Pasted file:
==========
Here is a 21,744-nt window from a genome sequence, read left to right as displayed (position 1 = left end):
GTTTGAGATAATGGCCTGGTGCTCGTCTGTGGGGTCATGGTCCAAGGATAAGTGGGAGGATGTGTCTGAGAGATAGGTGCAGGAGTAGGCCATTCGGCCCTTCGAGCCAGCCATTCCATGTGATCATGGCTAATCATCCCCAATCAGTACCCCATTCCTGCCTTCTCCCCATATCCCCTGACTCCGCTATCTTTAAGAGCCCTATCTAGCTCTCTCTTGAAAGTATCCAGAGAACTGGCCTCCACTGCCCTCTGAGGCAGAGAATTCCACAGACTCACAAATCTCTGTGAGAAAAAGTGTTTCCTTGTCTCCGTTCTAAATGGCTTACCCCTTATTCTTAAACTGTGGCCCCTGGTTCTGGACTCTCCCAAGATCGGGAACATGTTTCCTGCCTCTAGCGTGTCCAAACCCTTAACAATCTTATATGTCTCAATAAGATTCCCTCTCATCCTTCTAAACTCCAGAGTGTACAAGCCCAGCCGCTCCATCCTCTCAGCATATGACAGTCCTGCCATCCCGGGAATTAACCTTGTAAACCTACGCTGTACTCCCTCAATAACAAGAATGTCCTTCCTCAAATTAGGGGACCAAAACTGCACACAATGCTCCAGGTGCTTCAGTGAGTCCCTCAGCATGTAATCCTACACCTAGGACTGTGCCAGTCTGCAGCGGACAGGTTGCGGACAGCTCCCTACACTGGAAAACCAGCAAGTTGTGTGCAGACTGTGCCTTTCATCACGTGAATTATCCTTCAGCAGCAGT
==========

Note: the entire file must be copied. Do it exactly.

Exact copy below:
Here is a 21,744-nt window from a genome sequence, read left to right as displayed (position 1 = left end):
GTTTGAGATAATGGCCTGGTGCTCGTCTGTGGGGTCATGGTCCAAGGATAAGTGGGAGGATGTGTCTGAGAGATAGGTGCAGGAGTAGGCCATTCGGCCCTTCGAGCCAGCCATTCCATGTGATCATGGCTAATCATCCCCAATCAGTACCCCATTCCTGCCTTCTCCCCATATCCCCTGACTCCGCTATCTTTAAGAGCCCTATCTAGCTCTCTCTTGAAAGTATCCAGAGAACTGGCCTCCACTGCCCTCTGAGGCAGAGAATTCCACAGACTCACAAATCTCTGTGAGAAAAAGTGTTTCCTTGTCTCCGTTCTAAATGGCTTACCCCTTATTCTTAAACTGTGGCCCCTGGTTCTGGACTCTCCCAAGATCGGGAACATGTTTCCTGCCTCTAGCGTGTCCAAACCCTTAACAATCTTATATGTCTCAATAAGATTCCCTCTCATCCTTCTAAACTCCAGAGTGTACAAGCCCAGCCGCTCCATCCTCTCAGCATATGACAGTCCTGCCATCCCGGGAATTAACCTTGTAAACCTACGCTGTACTCCCTCAATAACAAGAATGTCCTTCCTCAAATTAGGGGACCAAAACTGCACACAATGCTCCAGGTGCTTCAGTGAGTCCCTCAGCATGTAATCCTACACCTAGGACTGTGCCAGTCTGCAGCGGACAGGTTGCGGACAGCTCCCTACACTGGAAAACCAGCAAGTTGTGTGCAGACTGTGCCTTTCATCACGTGAATTATCCTTCAGCAGCAGT